Similar anxiolytic effects of agonists targeting serotonin 5-HT1A or cannabinoid CB receptors on zebrafish behavior in novel environments

Kristin A. Connors, Theodore W. Valenti, Kelly Lawless, James Sackerman, Emmanuel S. Onaivi, Bryan W. Brooks, Georgianna G. Gould

Research output: Contribution to journalArticlepeer-review

53 Scopus citations


The discovery that selective serotonin reuptake inhibitors (SSRIs) such as fluoxetine are present and bioaccumulate in aquatic ecosystems have spurred studies of fish serotonin transporters (SERTs) and changes in SSRI-sensitive behaviors as adverse outcomes relevant for risk assessment. Many SSRIs also act at serotonin 5-HT1A receptors. Since capitalizing on this action may improve treatments of clinical depression and other psychiatric disorders, novel multimodal drugs that agonize 5-HT1A and block SERT were introduced. In mammals both 5-HT1A and CB agonists, such as buspirone and WIN55,212-2, reduce anxious behaviors. Immunological and behavioral evidence suggests that 5-HT1A-like receptors may function similarly in zebrafish (Danio rerio), yet their pharmacological properties are not well characterized. Herein we compared the density of [3H] 8-hydroxy-2-di-n-propylamino tetralin (8-OH-DPAT) binding to 5-HT1A-like sites in the zebrafish brain, to that of similarly Gαi/o-coupled cannabinoid receptors. [3H] 8-OH-DPAT specific binding was 176±8, 275±32, and 230±36fmol/mg protein in the hypothalamus, optic tectum, and telencephalon. [3H] WIN55,212-2 binding density was higher in those same brain regions at 6±0.3, 5.5±0.4 and 7.3±0.3pm/mg protein. The aquatic light-dark plus maze was used to examine behavioral effects of 5-HT1A and CB receptor agonists on zebrafish novelty-based anxiety. With acute exposure to the 5-HT1A partial-agonist buspirone (50mg/L), or dietary exposure to WIN55,212-2 (7μg/week) zebrafish spent more time in and/or entered white arms more often than controls (p<0.05). Acute exposure to WIN55,212-2 at 0.5-50mg/L reduced mobility. These behavioral findings suggest that azipirones, like cannabinoid agonists, have anxiolytic and/or sedative properties on fish in novel environments. These observations highlight the need to consider potential ecological risks of azapirones and multimodal antidepressants in the future.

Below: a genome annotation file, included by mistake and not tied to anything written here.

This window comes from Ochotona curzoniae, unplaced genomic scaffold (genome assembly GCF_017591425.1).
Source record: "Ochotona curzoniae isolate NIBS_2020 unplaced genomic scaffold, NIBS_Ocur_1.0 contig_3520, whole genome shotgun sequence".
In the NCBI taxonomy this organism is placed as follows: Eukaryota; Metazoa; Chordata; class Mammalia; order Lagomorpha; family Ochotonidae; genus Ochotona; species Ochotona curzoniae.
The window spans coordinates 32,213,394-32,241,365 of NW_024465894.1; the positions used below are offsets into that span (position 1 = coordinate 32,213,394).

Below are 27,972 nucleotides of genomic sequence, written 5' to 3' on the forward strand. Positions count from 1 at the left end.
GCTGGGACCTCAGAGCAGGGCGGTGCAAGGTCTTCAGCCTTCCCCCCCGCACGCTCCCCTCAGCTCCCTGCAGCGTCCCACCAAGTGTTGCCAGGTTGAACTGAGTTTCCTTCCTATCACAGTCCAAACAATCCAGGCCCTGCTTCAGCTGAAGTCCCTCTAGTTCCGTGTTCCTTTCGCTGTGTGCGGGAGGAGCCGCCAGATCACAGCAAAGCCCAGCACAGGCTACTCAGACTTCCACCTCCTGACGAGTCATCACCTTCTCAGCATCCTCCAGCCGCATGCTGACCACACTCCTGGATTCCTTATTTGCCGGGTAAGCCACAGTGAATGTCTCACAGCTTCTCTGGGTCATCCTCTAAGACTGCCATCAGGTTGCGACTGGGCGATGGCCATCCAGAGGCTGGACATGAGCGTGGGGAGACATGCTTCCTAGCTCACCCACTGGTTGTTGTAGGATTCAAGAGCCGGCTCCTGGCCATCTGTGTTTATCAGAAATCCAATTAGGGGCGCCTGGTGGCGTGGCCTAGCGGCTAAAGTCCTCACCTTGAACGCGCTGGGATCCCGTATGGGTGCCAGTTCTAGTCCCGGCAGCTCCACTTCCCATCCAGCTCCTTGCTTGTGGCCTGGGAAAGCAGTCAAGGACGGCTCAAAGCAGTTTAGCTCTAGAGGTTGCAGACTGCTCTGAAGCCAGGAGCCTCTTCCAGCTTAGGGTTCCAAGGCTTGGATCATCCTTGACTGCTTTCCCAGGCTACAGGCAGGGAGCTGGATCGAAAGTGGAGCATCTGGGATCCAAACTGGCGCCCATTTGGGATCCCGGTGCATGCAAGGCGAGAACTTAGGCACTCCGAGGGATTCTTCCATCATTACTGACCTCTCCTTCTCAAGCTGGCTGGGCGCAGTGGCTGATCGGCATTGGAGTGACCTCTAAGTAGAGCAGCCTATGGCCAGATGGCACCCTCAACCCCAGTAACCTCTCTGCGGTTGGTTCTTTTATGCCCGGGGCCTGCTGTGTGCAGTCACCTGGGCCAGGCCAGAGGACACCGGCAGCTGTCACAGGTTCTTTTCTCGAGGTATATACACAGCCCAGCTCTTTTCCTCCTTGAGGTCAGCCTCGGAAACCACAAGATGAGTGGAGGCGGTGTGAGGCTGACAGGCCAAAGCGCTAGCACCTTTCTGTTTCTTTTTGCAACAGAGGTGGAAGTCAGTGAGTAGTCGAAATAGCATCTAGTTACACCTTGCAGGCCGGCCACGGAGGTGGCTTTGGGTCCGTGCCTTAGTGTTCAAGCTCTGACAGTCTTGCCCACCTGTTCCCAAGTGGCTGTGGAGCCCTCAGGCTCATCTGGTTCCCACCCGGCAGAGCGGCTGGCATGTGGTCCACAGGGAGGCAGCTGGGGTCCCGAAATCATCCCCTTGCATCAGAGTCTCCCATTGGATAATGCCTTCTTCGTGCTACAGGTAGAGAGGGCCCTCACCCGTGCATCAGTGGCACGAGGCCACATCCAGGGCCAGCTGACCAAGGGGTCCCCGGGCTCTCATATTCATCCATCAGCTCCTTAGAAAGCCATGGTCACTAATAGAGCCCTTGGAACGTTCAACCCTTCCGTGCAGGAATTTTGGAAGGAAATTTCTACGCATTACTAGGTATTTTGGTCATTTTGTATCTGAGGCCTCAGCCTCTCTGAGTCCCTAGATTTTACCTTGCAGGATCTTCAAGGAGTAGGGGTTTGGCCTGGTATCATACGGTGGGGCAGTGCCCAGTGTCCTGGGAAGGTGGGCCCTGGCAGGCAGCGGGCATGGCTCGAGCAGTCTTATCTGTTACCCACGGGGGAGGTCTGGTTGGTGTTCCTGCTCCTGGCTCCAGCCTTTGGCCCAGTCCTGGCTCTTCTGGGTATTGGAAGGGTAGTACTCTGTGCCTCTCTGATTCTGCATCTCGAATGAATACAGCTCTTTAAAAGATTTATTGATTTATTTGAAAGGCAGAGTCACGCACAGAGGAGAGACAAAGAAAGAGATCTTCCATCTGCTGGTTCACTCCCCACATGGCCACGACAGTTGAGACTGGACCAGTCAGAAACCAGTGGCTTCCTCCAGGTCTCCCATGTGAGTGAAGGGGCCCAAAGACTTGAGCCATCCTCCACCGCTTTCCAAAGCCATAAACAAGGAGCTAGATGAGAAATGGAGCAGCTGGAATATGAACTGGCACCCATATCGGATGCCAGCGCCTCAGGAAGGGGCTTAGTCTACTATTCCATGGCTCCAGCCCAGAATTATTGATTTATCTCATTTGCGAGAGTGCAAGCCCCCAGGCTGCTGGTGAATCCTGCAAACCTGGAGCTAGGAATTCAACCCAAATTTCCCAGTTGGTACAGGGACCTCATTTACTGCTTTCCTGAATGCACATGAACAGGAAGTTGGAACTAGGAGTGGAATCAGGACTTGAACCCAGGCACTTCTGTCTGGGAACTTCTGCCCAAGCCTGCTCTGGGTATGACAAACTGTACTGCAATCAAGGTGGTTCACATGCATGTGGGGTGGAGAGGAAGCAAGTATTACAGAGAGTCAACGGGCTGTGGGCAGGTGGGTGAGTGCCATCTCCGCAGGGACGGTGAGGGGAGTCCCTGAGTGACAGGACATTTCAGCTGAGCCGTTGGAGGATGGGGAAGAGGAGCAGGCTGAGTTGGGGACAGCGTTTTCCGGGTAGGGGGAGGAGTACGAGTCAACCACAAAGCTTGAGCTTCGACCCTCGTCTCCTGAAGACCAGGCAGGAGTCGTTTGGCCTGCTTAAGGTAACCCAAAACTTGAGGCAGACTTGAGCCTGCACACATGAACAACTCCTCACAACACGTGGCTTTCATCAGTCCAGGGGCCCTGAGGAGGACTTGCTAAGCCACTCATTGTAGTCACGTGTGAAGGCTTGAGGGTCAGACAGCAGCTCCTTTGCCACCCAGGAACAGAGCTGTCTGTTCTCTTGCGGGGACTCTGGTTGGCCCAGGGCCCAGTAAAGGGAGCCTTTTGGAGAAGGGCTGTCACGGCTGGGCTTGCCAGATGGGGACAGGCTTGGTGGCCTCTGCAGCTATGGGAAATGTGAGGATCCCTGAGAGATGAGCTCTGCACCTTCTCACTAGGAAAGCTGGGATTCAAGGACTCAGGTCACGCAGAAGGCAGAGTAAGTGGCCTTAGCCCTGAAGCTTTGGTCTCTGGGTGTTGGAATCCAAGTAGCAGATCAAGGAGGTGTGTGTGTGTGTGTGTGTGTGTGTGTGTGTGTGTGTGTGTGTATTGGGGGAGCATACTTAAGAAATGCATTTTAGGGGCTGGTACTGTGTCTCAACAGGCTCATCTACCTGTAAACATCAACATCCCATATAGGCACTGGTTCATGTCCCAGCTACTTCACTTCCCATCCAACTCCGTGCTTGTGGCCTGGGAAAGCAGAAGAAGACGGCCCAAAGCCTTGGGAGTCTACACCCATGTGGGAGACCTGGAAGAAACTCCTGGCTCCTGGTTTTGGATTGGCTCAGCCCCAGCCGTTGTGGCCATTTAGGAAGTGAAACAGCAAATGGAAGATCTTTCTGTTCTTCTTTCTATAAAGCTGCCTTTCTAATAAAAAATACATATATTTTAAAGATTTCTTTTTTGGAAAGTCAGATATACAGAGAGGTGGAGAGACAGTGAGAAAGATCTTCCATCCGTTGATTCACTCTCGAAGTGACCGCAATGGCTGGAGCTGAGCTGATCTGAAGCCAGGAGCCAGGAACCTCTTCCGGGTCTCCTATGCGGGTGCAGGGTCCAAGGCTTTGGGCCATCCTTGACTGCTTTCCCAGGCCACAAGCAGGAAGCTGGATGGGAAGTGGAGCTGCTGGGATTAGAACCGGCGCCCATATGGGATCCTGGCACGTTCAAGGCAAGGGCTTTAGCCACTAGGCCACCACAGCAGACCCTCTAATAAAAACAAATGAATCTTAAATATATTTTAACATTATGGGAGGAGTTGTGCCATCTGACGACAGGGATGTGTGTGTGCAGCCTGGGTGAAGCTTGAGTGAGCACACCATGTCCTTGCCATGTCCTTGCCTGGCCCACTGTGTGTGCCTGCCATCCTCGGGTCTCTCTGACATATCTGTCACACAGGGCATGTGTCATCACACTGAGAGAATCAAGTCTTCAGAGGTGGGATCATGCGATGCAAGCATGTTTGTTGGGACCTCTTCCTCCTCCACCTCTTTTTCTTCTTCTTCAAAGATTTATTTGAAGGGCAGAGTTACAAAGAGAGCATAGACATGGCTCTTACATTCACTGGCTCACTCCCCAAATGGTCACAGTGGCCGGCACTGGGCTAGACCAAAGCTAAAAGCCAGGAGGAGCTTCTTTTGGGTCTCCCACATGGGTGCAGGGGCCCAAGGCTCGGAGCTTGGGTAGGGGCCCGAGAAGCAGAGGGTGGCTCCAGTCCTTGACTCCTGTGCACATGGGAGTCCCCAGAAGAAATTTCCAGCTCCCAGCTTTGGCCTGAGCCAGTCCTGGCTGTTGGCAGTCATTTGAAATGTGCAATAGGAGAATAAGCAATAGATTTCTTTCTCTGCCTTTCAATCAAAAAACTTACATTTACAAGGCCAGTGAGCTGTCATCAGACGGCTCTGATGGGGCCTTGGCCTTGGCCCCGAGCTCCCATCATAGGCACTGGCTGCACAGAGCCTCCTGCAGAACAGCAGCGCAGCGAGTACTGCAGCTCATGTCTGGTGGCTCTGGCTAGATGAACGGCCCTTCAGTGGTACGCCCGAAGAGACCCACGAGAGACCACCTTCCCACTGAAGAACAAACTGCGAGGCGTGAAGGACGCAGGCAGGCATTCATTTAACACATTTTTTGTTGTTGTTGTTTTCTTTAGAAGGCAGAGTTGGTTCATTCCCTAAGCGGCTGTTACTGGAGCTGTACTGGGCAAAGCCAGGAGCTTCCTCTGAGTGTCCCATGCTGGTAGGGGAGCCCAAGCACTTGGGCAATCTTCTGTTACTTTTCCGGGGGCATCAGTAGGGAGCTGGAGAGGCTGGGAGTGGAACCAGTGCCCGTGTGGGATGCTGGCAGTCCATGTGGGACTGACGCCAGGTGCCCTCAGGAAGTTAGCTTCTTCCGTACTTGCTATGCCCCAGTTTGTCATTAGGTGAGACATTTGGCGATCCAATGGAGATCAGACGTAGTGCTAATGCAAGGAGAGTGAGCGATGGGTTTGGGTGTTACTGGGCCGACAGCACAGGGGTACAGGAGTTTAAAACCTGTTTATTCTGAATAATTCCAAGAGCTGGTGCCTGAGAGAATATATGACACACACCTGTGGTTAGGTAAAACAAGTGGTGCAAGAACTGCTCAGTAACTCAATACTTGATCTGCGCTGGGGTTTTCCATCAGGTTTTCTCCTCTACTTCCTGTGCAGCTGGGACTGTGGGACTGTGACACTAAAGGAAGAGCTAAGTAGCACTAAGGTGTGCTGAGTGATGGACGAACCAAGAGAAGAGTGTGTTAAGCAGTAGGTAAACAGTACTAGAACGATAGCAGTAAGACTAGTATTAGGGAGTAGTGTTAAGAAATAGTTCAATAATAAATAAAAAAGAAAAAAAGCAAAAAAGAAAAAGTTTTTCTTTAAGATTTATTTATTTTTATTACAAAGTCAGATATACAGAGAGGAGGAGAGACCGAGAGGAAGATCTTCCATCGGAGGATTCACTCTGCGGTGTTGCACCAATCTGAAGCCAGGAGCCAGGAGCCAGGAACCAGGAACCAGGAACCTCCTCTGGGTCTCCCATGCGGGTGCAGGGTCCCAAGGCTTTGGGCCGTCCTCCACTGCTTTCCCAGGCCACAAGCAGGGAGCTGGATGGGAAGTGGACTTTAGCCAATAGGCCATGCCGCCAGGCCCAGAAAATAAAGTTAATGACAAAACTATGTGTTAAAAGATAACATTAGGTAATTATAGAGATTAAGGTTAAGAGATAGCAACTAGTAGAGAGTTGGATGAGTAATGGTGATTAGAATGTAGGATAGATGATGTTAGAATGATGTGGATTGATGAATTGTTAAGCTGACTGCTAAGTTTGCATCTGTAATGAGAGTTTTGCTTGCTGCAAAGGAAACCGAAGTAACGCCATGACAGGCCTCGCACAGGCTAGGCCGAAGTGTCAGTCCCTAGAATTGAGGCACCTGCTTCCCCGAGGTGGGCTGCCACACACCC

Original languageEnglish (US)
Pages (from-to)105-113
Number of pages9
JournalAquatic Toxicology
StatePublished - Jun 2014


  • Anxiety
  • Aquatic exposure
  • Autoradiography
  • Cannabinoid
  • Gαi/o coupled receptors
  • Inhibition
  • Light/dark preference
  • Scototaxis
  • Serotonin

ASJC Scopus subject areas

  • Aquatic Science
  • Health, Toxicology and Mutagenesis


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